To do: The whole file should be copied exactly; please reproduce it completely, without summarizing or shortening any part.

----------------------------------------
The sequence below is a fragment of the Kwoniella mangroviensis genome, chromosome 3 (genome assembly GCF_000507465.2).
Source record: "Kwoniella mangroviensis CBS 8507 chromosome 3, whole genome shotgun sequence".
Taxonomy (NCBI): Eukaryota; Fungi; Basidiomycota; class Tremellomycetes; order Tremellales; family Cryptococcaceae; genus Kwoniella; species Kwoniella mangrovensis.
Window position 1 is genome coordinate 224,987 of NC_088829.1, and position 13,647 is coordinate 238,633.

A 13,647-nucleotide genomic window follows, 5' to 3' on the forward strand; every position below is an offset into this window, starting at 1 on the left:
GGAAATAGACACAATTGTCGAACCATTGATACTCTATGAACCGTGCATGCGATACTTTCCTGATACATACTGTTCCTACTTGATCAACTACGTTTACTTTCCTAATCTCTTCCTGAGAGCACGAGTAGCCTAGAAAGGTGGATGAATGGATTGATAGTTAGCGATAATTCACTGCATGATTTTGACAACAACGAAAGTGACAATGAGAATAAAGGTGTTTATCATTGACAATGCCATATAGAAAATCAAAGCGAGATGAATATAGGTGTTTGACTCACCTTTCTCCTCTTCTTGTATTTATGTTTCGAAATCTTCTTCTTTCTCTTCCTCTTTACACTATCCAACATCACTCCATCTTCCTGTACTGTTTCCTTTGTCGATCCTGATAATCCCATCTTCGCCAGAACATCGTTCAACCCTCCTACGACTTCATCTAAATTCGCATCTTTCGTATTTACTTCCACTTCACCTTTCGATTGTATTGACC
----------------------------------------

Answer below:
The sequence below is a fragment of the Kwoniella mangroviensis genome, chromosome 3 (genome assembly GCF_000507465.2).
Source record: "Kwoniella mangroviensis CBS 8507 chromosome 3, whole genome shotgun sequence".
Taxonomy (NCBI): Eukaryota; Fungi; Basidiomycota; class Tremellomycetes; order Tremellales; family Cryptococcaceae; genus Kwoniella; species Kwoniella mangrovensis.
Window position 1 is genome coordinate 224,987 of NC_088829.1, and position 13,647 is coordinate 238,633.

A 13,647-nucleotide genomic window follows, 5' to 3' on the forward strand; every position below is an offset into this window, starting at 1 on the left:
GGAAATAGACACAATTGTCGAACCATTGATACTCTATGAACCGTGCATGCGATACTTTCCTGATACATACTGTTCCTACTTGATCAACTACGTTTACTTTCCTAATCTCTTCCTGAGAGCACGAGTAGCCTAGAAAGGTGGATGAATGGATTGATAGTTAGCGATAATTCACTGCATGATTTTGACAACAACGAAAGTGACAATGAGAATAAAGGTGTTTATCATTGACAATGCCATATAGAAAATCAAAGCGAGATGAATATAGGTGTTTGACTCACCTTTCTCCTCTTCTTGTATTTATGTTTCGAAATCTTCTTCTTTCTCTTCCTCTTTACACTATCCAACATCACTCCATCTTCCTGTACTGTTTCCTTTGTCGATCCTGATAATCCCATCTTCGCCAGAACATCGTTCAACCCTCCTACGACTTCATCTAAATTCGCATCTTTCGTATTTACTTCCACTTCACCTTTCGATTGTATTGACC